Jamboree On The Air (JOTA) 2017 was held at Mount Cotton on the Scout Association’s property Karingal, at Campsite ‘JOTA Ridge’ on October 21. Our scribe, Glenn VK4PK was one of our team of volunteers and sent this report…..
Our JOTA 2017 started in the rain and finished in the rain. Everything was damp except our spirits.
Stephen VK4CJ arrived first and by the time the workers arrived at 8.00 am, had started setting up the temporary shack in his inimitable, professional style.
Tables were laid out, transceivers unpacked and positioned, antenna positions selected with precision and the mandatory earth stake driven into the ground and connected to anything with an earth lug. Stephen articulated with joy “hear that, the noise level has risen now we are earthed”.
Now, we workers were set to our tasks – Peter VK4YPB, and I untangled the antennas, and laid them out on the ground, while Victor VK4WST assembled his antenna-launching equipment.
Victor’s prowess with the bow and arrow has been perfected over years and is a delight to watch. He made it look so easy that Peter and I decided to have a go. After several failed attempts and the arrow and cord tangled in the branches, we handed over to Victor to complete the task of getting the fine bricklayer’s cord over the selected branch. We then hauled up the thicker and stronger ropes and tightened the antenna into a near horizontal position.
Around 10 am the scouts and guides started to appear. Steven called “CQ JOTA” on 40 meters and after making a contact moved to a working frequency. Our job was to coax the children to complete a successful QSO.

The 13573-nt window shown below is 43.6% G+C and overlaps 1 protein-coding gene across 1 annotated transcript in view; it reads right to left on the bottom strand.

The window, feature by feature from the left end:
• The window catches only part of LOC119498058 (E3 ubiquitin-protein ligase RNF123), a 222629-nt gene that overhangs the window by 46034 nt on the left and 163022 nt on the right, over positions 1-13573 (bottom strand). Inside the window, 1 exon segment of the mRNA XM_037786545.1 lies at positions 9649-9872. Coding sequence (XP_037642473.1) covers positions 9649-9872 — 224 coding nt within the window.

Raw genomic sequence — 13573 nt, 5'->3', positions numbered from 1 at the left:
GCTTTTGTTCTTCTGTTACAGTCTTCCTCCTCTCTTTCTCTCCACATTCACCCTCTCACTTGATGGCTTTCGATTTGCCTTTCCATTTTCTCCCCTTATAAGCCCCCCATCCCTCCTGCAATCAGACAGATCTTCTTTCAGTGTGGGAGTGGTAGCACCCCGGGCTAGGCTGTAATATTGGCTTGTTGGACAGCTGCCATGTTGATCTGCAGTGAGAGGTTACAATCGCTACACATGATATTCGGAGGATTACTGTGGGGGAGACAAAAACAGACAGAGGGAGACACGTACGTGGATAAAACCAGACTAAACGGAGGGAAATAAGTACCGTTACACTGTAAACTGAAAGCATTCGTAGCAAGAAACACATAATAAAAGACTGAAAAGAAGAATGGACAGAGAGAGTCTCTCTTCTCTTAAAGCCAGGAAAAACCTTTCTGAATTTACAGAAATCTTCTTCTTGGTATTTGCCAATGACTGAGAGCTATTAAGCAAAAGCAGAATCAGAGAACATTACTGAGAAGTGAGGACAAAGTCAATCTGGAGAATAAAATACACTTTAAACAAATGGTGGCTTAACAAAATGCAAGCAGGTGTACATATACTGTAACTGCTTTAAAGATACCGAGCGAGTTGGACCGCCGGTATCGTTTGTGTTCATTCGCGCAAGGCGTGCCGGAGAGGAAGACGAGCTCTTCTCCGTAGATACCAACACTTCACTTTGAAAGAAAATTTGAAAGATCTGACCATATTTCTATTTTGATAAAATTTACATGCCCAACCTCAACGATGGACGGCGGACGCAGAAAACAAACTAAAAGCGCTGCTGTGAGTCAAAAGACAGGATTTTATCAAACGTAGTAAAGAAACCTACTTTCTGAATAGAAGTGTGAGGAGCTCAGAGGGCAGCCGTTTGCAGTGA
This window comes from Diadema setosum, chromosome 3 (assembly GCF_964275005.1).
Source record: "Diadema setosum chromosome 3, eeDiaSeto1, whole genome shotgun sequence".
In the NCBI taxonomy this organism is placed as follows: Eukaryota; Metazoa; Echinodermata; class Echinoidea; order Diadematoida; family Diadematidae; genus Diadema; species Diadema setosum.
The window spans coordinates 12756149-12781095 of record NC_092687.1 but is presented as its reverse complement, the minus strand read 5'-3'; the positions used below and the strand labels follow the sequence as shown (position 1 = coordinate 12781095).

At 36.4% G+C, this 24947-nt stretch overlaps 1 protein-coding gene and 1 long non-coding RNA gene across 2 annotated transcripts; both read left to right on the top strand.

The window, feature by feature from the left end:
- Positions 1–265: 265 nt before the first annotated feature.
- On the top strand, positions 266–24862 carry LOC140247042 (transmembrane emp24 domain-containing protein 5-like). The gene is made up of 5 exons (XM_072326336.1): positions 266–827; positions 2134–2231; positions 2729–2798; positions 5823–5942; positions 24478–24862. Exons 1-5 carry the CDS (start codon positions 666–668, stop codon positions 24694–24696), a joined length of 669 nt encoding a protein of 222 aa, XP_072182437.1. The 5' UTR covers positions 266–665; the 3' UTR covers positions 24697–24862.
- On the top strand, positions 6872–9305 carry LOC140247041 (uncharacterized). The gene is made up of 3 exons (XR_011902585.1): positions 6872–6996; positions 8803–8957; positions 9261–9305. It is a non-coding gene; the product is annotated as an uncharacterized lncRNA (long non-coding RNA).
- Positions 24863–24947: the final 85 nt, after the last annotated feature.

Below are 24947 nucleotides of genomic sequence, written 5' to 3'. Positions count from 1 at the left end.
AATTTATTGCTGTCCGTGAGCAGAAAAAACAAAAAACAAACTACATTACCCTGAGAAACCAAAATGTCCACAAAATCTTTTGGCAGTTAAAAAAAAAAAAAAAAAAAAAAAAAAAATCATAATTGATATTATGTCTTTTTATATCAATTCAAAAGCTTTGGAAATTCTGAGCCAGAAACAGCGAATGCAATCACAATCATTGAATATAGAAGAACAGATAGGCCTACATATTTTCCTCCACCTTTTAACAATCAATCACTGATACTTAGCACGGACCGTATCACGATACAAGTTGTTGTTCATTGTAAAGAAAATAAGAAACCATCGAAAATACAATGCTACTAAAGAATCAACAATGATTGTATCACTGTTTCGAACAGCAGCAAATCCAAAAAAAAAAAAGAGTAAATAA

Bob VK4DXX arrived to help out and manned the 20 meter set. We could not stop the youngsters talking when they waited in excitement for their turn. But in front of the radio it was often down to one word at a time(!) We would suggest “Ask them how old they are”?
“How old are you?”, pause, “Over” and back would come “Ten”, an even longer pause and then “Over”. That was how the day went.
It was enjoyable watching how each of them handled the experience. Even in the five minutes each child had in front of the mic, their proficiency increased. They began to relax a little as the minutes ticked by. I am sure we all forget how we felt the first day we picked up the microphone. They however, will remember the day they talked on the radio for years to come.
There were the club chats in the kitchen area over tea and biscuits. Everyone had a story and I learnt more about my peers and the hobby.
At a final presentation we all received the traditional “B-R-A-V-O” and a JOTA 60th / JOTI 21st 2017 badge, which was all the reward we needed after seeing about one hundred young people have their first experience with amateur radio.
The day ended about 4:30pm, after many successful QSO’s on 40 meters and a couple on 20 meters. The day finished as it started only this time we were packing up antennas in the rain. We also managed to retrieve one of Victor’s arrows, which had got caught in a tree, with the pole from the disassembled dual band antenna.
Thank you Brad VK4FBJT, scout leader and club member, for co-ordinating the event and supplying generous morning and afternoon teas and for making us all feel welcome on a rain-soaked ‘JOTA Ridge’.